Building energy out of sand

Building energy out of sand

Building energy out of sand

Enterprising: Bloom Energy CEO K R Sridhar holds a fuel cell as he speaks during a Bloom Energy product launch at the eBay headquarters in San Jose, California. Bloom Energy, a Silicon Valley start-up, introduced the 'Bloom Box', a solid oxide fuel cell device that can generate electricity at a cost of 8 to 10 cents per kilowatt hour using natural gas. AFP

But such was the razzmatazz that accompanied the unveiling of Bloom Energy’s eagerly awaited “energy server” on Wednesday at the California headquarters of one if its first customers, eBay.

A mini power station containing fuel cells that can run on anything from natural gas to the more renewable stuff, Bloom’s device,  invented by ex-Nasa scientist K R Sridhar, has received the level of hype in Silicon Valley normally reserved for a new product from Apple.

Fuel cells, which convert hydrogen and oxygen into electricity by an electrochemical process, are a promising source of energy while emitting less CO2 and other pollutants, as well as being much more efficient, than burning. But most modern designs use expensive materials, such as platinum, or corrosive chemicals that shorten their lifespan.
At the heart of Sridhar’s device is a thin fuel cell made from a plentiful resource, sand. The size of a floppy disk, it is painted with proprietary inks that allow the fuels to react with oxygen from the air, a chemical process that produces electricity.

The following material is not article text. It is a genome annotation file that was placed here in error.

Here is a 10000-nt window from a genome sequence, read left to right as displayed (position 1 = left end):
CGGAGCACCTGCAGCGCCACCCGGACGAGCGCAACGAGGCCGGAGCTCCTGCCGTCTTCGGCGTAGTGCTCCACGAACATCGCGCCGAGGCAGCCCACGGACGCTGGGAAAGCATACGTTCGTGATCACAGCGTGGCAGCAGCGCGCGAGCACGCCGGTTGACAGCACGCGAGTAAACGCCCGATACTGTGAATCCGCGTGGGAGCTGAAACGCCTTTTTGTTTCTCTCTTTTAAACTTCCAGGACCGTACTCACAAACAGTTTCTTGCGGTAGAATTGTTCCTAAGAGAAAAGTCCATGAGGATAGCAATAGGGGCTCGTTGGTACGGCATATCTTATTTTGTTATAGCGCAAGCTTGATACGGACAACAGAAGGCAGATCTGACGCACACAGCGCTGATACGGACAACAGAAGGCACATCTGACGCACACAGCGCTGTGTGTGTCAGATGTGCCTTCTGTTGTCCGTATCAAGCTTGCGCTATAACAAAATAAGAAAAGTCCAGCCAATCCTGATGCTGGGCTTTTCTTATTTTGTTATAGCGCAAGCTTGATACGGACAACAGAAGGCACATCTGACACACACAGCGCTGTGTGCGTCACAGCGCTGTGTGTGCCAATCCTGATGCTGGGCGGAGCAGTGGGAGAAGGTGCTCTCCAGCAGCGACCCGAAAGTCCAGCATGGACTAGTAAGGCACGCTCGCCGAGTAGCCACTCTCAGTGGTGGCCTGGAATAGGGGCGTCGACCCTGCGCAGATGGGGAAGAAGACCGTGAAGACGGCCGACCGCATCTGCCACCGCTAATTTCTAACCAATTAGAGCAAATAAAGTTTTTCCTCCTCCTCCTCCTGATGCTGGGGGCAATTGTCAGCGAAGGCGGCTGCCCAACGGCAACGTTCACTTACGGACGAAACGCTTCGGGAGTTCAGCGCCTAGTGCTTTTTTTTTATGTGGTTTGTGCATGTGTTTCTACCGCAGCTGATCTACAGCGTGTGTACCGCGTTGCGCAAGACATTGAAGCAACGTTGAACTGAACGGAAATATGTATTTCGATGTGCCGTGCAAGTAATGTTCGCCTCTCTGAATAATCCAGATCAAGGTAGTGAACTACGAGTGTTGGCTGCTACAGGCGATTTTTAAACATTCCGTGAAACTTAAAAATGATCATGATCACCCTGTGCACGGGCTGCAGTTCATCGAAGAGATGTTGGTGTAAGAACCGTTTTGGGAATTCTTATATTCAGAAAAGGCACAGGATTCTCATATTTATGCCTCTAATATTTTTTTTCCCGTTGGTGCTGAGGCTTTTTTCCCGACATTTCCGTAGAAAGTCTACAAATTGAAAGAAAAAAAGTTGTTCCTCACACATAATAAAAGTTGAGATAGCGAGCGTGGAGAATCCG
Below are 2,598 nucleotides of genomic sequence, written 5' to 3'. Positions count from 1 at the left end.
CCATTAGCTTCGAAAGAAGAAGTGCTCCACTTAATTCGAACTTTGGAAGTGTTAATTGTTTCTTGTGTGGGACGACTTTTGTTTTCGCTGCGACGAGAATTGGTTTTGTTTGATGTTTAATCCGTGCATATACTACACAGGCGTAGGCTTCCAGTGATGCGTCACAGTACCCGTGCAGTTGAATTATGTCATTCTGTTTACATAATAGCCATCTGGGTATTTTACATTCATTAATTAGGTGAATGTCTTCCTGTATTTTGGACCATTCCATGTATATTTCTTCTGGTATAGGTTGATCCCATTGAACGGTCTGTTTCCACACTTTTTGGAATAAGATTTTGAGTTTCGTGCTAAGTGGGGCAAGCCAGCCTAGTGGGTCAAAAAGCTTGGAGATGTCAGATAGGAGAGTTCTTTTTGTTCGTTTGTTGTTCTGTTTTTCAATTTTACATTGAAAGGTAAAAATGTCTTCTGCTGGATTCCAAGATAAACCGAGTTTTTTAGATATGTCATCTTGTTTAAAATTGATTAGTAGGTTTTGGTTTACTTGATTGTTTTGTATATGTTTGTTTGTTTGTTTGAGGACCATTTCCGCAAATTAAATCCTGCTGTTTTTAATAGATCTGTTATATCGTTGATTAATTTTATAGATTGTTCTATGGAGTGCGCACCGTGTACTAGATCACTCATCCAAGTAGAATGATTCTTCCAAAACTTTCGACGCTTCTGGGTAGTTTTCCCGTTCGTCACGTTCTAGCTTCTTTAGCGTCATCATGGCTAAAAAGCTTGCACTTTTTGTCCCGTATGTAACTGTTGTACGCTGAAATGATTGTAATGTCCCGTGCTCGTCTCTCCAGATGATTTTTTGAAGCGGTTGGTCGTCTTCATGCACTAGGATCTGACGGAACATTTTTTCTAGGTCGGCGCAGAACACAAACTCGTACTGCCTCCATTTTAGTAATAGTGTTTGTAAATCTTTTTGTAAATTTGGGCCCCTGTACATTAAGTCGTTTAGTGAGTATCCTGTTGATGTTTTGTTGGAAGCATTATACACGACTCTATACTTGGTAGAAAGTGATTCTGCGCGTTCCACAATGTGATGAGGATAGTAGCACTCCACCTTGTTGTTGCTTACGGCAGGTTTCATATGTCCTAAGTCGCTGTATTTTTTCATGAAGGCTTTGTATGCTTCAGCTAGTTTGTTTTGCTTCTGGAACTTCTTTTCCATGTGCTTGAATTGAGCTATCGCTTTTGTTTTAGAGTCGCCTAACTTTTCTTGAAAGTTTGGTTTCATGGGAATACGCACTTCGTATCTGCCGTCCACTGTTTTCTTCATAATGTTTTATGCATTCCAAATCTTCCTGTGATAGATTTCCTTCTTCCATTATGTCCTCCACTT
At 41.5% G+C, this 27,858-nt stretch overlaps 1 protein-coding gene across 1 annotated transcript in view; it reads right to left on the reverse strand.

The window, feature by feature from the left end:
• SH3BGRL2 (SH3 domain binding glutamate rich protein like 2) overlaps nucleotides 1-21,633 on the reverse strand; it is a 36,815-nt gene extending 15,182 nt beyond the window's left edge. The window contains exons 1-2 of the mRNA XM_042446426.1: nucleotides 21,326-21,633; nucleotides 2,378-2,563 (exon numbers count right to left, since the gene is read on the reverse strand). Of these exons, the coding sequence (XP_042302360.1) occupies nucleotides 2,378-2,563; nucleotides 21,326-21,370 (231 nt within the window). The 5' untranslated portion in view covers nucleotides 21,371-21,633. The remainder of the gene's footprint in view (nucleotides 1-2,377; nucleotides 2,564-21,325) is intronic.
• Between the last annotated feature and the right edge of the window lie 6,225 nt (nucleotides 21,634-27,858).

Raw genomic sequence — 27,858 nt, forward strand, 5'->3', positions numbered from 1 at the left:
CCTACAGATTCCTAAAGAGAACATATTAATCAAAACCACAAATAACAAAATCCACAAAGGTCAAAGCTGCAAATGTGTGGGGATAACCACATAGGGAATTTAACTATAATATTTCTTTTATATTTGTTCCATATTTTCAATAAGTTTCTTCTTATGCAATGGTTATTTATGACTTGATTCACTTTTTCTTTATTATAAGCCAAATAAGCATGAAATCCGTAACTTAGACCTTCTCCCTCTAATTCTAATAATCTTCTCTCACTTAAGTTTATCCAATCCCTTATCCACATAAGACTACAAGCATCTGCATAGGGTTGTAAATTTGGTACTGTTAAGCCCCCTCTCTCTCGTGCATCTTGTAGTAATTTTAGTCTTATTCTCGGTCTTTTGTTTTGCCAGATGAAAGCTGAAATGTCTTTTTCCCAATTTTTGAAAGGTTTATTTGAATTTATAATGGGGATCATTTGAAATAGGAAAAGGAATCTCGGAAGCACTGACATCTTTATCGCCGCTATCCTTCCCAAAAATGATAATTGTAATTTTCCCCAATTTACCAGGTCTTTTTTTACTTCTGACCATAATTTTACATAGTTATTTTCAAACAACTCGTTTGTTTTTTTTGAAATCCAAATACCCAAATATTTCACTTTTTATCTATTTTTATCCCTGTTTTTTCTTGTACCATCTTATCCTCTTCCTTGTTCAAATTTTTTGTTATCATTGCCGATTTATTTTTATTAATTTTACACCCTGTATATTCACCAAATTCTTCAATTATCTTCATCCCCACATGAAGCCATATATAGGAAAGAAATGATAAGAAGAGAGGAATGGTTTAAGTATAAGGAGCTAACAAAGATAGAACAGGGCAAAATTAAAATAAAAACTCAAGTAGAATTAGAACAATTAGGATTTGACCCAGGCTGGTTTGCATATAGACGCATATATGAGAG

According to Sridhar, a single cell can produce about 25W, enough for a low-energy lightbulb, and a stack of cells the size of a brick will power an average home. A single Bloom box, a unit the size of a chest freezer and which contains several stacks of fuel cells, will produce 100KW, enough for 100 homes.

“Compared to the US national grid, this is about twice as efficient,” said Sridhar. “So your carbon footprint is about half. If you use a renewable fuel, you’re carbon neutral.” Sridhar has spent eight years developing the fuel cells and has already sold the first units: the first customer was Google, which uses a Bloom box at its headquarters.

“Bloom fuel cells are powering a portion of Google’s energy needs at our headquarters here in Mountain View — this is another on-site renewable energy source that we’re exploring to help power our facilities,” said   Jamie Yood, a Google             spokesman.
Other customers include Walmart, Federal Express and Coca Cola. The former US secretary of state, Colin Powell, sits on the board and Bloom has received $400 m from venture capitalists.

But not everyone has been converted. Keith Pullen, co-director of the centre for energy and the environment at City University in London, said: “Although Bloom Energy cites four advantages over existing technology—low material costs, high efficiency, multiple fuel sources and reversibility—these are attributes that all fuel cell developers seek to achieve. So, whether the technology is worthy of the hype will depend on further data emerging through future testing and deployments.”

Martin McAdam of renewable energy company Aquamarine Power was more sceptical. He said living off-grid with the Bloom Box would still require an infrastructure to move the fuels around. “It still produces CO2 — it may be more efficient but that’s the question that needs to be asked, how much CO2 is emitted per MWh? If it’s using natural gas, it’s no different to a gas power station, even if it is more efficient.”

So far, the Bloom Boxes cost around $700,000 but this is expected to fall as more of the units are built at commercial scale. Sridhar says he already has plans for the future boxes in the home.

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